How To Pop That Big Question
Wednesday - February 14, 2007
The first question from any woman’s lips upon discovering her friend has become engaged is, “How did he propose?”
Most men won’t care. “You’re engaged? Cool. Congratulations,” they’ll say. And that will be that.
But women want to know the details - all the details - from start to finish. I’m not sure if it’s just curiosity, loving to hear a good story or wanting to live vicariously through someone else’s romantic encounters, but we just need to know.
“Did he get down on one knee? Did you have any idea he was going to do it? Did you cry? Did he cry? What did he say to you?”
And typically, the more elaborate proposal stories receive the most appreciative sighs and coos from a woman’s peer group.
It’s a lot of pressure for a man, I’d guess.
But why is the proposal so important to women anyway?
I imagine mostly because women feel it is the only proposal they’re ever going to get, and therefore it had better be spectacular. They’ve waited 20 or more years to find Mr. Right - the man they want to spend their life with - and likely, they’ve also spent a good many years dreaming of how Mr. Right will ask her to be his forever.
If you spend years thinking about a specific moment in time, that moment can easily grow exponentially to fairy tale proportions! And if the man is not riding in on a white steed in velvet robes carrying a rather large diamond, some ideas may seem to fall short of worthy.
Many valiant attempts have gone awry. I knew a guy who took great pains to propose. He took SCUBA lessons (even though he was afraid of the ocean), crafted a handmade sign using seashells that spelled out “Will you marry me?” and planted it on the ocean floor. His plan was to bring his girlfriend diving (her favorite pastime) and happen upon the sign. Only he forgot where he put the sign and they spent a great deal of time swimming around in circles before he finally had to tell her what he had planned.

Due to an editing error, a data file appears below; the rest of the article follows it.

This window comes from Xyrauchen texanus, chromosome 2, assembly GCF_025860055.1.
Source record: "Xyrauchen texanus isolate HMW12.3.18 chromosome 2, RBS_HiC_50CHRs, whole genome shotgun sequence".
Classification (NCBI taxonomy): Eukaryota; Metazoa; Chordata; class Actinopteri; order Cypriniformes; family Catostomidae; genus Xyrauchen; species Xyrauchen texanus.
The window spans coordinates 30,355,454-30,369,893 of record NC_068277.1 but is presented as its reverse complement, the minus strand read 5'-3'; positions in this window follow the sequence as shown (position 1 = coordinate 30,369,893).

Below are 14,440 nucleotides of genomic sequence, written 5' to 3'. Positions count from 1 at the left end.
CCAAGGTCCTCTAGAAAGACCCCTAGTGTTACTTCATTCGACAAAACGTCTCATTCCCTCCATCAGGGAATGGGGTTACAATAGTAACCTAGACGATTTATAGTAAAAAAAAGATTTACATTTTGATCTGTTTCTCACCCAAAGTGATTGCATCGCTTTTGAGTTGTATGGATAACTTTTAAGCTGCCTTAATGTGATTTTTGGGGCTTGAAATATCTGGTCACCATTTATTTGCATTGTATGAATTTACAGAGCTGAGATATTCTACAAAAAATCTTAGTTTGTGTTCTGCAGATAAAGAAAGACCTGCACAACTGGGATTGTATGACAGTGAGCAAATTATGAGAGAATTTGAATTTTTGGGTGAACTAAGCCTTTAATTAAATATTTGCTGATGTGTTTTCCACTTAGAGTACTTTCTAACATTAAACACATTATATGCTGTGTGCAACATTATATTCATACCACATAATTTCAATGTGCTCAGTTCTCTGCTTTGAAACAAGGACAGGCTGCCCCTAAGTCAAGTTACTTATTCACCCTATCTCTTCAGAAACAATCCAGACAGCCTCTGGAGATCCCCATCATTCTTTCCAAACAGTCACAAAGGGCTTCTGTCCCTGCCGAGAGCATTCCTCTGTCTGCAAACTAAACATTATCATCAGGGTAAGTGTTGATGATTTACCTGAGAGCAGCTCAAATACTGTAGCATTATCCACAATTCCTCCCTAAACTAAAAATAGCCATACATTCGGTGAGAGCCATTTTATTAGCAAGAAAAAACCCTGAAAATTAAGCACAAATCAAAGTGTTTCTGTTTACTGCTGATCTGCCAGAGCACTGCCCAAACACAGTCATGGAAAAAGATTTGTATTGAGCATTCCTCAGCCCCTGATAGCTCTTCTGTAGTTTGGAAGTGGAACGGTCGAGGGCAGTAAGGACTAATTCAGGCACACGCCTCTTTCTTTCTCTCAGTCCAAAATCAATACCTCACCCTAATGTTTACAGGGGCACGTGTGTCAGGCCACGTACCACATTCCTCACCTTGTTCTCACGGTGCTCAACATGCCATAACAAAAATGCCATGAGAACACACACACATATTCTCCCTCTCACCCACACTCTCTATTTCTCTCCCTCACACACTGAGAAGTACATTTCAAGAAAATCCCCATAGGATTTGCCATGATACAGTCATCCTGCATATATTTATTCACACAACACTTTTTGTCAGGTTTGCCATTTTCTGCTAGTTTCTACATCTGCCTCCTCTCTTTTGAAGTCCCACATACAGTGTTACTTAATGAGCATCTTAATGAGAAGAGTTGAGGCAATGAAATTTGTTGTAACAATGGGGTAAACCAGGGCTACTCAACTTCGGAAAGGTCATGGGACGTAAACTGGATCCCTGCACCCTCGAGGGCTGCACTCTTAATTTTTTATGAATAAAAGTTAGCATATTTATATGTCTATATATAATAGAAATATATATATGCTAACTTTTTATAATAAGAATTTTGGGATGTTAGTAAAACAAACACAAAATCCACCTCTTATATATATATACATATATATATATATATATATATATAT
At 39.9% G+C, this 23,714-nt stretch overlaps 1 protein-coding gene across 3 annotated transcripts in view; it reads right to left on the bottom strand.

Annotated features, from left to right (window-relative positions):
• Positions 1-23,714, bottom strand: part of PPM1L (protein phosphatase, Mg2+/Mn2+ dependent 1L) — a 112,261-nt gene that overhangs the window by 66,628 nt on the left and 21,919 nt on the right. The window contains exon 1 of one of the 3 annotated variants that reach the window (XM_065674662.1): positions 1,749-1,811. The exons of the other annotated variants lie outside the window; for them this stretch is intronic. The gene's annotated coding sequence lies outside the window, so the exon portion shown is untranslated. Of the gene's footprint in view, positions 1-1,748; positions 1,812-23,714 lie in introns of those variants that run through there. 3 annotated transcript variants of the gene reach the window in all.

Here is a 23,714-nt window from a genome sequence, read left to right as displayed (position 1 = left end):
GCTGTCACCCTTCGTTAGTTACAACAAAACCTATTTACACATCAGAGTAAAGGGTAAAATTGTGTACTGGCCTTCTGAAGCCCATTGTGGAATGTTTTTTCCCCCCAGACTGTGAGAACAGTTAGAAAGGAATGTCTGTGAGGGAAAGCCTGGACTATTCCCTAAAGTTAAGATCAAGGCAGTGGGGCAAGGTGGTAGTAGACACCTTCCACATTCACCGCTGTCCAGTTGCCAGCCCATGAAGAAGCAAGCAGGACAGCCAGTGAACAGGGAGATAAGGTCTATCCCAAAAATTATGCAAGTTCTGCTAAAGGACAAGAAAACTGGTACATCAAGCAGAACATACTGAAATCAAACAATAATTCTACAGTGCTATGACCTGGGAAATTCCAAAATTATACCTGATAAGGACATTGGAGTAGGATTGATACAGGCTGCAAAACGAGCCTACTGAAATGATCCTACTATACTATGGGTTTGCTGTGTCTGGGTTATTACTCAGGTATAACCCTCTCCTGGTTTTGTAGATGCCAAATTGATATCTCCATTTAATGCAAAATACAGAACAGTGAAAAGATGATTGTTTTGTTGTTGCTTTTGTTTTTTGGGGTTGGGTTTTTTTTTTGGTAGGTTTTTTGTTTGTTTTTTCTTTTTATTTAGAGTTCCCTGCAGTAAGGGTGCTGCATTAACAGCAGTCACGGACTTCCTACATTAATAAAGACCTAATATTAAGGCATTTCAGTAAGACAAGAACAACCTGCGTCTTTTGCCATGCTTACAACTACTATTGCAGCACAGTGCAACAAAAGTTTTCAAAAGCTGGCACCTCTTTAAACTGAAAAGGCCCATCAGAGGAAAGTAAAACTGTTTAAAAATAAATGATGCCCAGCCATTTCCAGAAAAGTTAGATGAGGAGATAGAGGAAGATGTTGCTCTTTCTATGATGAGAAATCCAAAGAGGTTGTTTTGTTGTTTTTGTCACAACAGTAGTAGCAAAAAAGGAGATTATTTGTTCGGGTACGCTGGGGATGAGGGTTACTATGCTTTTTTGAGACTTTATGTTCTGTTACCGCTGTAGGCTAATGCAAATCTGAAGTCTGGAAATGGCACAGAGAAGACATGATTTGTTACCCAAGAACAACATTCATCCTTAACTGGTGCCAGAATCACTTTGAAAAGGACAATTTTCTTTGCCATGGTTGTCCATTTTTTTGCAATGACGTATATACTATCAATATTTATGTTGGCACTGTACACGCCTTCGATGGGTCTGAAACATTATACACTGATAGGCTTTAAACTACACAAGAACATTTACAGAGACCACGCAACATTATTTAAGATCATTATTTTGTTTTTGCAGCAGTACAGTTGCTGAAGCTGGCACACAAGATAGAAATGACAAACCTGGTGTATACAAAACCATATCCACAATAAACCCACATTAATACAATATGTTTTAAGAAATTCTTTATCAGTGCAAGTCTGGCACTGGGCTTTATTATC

They never did find the sign. She said yes anyway and they’re still married.
There are countless websites offering helpful hints on the “right way” to propose. An article on About.com offers some advice. For example, don’t: Hide the ring in food, propose too early in the relationship or make it public. But do: Know if she wants to pick her own engagement ring, drop to one knee, tell her why you want to marry her and make it a surprise.
I found it interesting that one website explained the practical reason behind a bent knee proposal: It puts the engagement ring in an elevated position between the couple, letting the light hit the ring clearly, therefore highlighting the glitter of the diamond. The sentimental appeal is, on bended knee, it appears as if the man is offering himself wholeheartedly to the woman and elevating her to an exalted position in their relationship.
But all do’s and don’ts aside, I would guess that for the future bride, the most important thing in the end will be that the proposal is personal and heart-felt - that the man took time and put in the effort to think of what would make his woman happy.
Most of my friends who are now married barely consider their proposals anymore. One friend said, “Now that we’re married I realize that the marriage is what’s most important, not how he asked me to marry him.”
As little girls, we women might dream of the perfect proposal, but the reality of adulthood, I think, is that the marriage will take work. And the most significant thing about impending nuptials isn’t necessarily how the man proposed or the size of the diamond ring.
Women may always have that part of them that dreams of fairy-tale romance. There are those men who can live up to that expectation.
But it’s also important to remember that romance can exist in many forms. And even if your proposal isn’t written in the sky, gurgled at the depths of the ocean or given on bended knee, really, what’s more romantic than someone asking you to be theirs for the rest of your lives?
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